- The Oxford Handbook of Analytical Sociology
- List of Figures
- List of Tables
- About the Contributors
- What is Analytical Sociology All About? An Introductory Essay
- Analytical Sociology and Theories of the Middle Range
- Social Dynamics from the Bottom Up: Agent-Based Models of Social Interaction
- Segregation Dynamics
- Self-Fulfilling Prophecies
- Social Influence: The Puzzling Nature of Success in Cultural Markets
- The Contagiousness of Divorce
- Collective Action
- Conditional Choice
- Network Dynamics
- Threshold Models of Social Influence
- Time and Scheduling
- Homophily and the Focused Organization of Ties
- Dominance Hierarchies
- Game Theory
- Analytic Ethnography
- Historical Sociology
- Name Index
- Subject Index
Abstract and Keywords
This article examines self-fulfilling prophecies and the conditions under which they are most likely to arise. The term ‘self-fulfilling prophecy’ (SFP) was coined in 1948 by Robert K. Merton to describe ‘a false definition of the situation evoking a new behavior which makes the originally false conception come true’. SFP is a particular type of dynamic process and is also known as ‘Oedipus effect’, ‘bootstrapped induction’ and ‘Barnesian performativity’. It has been discerned in a variety of processes; for example, between social theory and social reality. This article begins by proposing an explicit definition of SFP, followed by the argument that analytical sociology must be both empirical and theoretical. A summary of methods for investigating SFP is followed by a review of systematic empirical evidence for selected phenomena. Finally, explanations are given for why self-fulfilling prophecies occur: why false or arbitrary beliefs are formed and why they are subsequently fulfilled.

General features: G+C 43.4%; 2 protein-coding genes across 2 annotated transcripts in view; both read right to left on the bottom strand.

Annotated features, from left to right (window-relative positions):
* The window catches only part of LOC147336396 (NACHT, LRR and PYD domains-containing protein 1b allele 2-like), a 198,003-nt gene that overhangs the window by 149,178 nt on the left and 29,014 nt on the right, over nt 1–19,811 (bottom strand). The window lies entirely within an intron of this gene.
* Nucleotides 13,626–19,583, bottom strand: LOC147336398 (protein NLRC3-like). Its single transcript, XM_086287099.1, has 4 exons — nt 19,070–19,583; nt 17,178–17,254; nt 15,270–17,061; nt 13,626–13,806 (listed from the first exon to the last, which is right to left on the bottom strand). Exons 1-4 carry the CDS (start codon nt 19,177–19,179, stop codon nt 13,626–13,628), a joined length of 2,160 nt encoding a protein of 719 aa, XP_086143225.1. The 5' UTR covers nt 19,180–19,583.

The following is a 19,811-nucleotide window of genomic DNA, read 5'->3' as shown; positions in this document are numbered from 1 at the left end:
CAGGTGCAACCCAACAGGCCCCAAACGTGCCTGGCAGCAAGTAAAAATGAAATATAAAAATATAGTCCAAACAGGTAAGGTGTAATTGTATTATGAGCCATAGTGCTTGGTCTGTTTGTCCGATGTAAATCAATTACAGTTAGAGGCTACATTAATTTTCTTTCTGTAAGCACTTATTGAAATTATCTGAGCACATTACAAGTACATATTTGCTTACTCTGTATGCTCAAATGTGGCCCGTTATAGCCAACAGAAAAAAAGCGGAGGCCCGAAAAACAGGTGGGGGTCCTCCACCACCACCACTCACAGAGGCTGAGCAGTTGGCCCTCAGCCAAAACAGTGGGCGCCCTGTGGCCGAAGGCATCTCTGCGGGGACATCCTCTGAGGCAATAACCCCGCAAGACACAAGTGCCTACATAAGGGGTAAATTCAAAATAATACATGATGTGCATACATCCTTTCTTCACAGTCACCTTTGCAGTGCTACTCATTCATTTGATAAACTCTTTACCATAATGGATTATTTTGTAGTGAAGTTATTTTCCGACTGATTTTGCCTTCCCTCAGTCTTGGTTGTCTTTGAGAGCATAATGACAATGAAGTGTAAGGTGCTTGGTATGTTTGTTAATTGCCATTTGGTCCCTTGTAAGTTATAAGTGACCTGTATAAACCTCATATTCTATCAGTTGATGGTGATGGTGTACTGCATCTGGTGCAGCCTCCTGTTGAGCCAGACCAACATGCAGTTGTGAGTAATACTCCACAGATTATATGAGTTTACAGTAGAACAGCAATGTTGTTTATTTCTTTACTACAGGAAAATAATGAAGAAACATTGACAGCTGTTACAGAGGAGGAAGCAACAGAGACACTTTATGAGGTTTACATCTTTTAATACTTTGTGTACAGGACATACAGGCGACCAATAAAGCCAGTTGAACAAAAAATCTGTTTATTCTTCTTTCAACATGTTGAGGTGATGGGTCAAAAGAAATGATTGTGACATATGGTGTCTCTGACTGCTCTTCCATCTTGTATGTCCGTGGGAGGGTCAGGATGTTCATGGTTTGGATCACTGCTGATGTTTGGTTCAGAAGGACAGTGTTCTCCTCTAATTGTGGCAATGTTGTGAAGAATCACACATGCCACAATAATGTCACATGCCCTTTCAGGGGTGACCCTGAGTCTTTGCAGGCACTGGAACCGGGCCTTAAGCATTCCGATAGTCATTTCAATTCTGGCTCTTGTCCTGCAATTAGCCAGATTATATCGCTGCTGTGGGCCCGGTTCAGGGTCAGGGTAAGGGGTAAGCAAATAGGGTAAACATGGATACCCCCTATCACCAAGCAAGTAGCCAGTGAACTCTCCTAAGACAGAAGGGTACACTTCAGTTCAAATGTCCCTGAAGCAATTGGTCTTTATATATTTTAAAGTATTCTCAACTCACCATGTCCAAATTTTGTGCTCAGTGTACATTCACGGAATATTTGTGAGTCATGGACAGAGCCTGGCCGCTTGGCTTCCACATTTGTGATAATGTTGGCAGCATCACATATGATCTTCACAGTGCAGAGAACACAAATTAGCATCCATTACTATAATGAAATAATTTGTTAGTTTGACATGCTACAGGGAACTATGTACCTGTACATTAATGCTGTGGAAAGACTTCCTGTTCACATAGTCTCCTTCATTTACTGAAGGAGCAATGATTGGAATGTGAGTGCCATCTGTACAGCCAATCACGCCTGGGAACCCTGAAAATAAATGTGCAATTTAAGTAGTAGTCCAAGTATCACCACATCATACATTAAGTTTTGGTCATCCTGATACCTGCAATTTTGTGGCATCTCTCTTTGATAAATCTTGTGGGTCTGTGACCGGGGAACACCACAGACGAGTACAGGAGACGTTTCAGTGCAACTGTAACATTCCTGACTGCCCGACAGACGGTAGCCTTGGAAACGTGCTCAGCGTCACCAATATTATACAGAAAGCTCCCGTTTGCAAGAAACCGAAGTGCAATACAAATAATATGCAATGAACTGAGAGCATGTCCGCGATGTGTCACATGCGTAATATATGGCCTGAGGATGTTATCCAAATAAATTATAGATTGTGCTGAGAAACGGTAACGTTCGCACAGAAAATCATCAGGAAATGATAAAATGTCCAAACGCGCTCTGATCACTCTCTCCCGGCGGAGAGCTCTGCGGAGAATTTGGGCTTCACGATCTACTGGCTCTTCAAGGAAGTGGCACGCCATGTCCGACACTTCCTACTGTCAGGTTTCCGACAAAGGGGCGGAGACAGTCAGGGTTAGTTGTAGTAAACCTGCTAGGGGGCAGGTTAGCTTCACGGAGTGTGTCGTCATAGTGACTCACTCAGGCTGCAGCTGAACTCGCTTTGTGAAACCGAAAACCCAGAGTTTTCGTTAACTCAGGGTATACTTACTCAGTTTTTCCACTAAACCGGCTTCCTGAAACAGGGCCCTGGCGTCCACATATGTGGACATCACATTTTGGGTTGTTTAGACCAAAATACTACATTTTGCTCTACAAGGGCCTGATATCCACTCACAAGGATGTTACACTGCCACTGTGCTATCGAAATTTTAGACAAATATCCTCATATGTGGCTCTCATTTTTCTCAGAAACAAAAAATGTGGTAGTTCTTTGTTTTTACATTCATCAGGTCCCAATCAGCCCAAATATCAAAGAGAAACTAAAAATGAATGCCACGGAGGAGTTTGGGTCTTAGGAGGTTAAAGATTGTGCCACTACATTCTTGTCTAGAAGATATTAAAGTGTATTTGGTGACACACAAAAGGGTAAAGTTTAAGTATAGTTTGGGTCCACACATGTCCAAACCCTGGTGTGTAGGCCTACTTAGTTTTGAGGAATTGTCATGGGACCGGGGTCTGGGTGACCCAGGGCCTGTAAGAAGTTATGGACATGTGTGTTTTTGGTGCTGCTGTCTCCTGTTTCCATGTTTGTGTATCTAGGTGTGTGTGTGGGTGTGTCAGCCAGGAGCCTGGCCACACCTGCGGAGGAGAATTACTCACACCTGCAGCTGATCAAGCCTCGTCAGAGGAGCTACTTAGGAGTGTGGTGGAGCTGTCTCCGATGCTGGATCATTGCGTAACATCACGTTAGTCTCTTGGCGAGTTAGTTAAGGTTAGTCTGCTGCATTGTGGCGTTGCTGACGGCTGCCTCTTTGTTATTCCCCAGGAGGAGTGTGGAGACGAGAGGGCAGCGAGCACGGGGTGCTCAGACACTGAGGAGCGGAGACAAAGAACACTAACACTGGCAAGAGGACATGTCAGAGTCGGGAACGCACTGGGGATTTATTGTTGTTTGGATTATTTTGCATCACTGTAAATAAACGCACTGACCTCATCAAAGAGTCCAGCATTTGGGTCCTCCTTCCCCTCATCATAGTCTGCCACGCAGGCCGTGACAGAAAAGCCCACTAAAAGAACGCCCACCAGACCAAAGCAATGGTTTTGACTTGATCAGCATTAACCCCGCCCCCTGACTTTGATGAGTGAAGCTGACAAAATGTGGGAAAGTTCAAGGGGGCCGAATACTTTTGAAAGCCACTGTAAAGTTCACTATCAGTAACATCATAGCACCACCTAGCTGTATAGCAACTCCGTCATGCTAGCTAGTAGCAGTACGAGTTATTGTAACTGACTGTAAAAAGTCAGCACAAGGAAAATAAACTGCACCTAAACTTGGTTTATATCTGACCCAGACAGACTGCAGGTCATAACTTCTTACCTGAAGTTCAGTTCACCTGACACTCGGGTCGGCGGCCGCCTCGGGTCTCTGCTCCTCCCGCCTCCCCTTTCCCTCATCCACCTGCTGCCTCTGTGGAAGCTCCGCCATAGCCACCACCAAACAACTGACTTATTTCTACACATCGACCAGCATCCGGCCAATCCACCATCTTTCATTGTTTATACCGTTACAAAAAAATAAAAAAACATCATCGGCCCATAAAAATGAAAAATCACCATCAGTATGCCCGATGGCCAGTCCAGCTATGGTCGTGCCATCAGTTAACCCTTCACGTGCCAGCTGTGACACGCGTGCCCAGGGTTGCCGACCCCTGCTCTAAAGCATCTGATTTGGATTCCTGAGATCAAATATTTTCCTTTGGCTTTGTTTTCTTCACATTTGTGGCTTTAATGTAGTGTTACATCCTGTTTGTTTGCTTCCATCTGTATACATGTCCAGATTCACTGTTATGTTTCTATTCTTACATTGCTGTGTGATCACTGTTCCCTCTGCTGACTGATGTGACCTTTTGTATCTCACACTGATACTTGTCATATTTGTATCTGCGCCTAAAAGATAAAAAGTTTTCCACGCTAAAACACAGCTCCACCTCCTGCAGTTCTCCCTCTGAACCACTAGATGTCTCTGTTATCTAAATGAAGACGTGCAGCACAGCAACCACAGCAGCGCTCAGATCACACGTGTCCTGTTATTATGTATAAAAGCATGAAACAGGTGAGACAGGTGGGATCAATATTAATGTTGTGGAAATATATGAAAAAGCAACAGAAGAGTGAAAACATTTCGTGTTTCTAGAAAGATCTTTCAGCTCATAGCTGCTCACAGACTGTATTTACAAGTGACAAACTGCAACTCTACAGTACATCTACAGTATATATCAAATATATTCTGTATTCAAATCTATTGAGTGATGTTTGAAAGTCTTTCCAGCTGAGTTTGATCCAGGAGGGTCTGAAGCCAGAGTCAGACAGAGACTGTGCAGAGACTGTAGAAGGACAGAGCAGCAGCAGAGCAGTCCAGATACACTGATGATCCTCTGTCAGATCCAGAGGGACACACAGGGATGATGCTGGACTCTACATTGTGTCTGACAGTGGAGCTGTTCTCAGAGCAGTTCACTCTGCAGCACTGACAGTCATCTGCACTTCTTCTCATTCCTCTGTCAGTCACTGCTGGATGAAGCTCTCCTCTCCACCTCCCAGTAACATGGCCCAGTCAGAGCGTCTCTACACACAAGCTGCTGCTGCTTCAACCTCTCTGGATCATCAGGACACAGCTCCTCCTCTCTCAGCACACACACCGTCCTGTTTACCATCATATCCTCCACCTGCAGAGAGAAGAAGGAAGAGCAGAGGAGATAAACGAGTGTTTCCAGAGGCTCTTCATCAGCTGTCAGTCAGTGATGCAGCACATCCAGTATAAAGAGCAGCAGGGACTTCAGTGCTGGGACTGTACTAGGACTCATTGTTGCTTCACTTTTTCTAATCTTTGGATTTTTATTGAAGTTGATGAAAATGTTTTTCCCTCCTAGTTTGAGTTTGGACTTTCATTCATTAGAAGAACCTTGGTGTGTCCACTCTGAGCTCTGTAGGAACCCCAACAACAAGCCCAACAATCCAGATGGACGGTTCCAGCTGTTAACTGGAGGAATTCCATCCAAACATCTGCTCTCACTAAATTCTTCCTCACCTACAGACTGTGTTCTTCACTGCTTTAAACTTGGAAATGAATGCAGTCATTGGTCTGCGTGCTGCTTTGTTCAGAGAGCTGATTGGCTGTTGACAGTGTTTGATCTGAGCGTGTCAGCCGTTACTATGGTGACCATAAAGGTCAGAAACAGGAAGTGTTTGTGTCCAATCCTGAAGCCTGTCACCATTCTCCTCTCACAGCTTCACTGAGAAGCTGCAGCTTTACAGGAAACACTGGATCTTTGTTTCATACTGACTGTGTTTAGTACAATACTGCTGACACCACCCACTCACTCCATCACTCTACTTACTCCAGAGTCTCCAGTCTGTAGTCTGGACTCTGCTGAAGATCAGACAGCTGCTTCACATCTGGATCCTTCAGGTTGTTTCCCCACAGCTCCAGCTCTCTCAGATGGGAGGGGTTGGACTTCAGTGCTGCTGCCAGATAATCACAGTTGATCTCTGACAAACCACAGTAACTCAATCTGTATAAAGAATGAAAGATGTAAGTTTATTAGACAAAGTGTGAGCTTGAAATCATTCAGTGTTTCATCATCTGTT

Michael Biggs is Lecturer in Sociology at the University of Oxford. He studied at Victoria University of Wellington and Harvard University. His research has focused (p. xv) on social movements and political protest, addressing two theoretical puzzles. One is the volatility of collective protest: why a mass movement can emerge suddenly, appear powerful, and yet collapse quickly. The second puzzle is the use of self-inflicted suffering for political ends, as with hunger strikes and, most dramatically, with protest by self-immolation.
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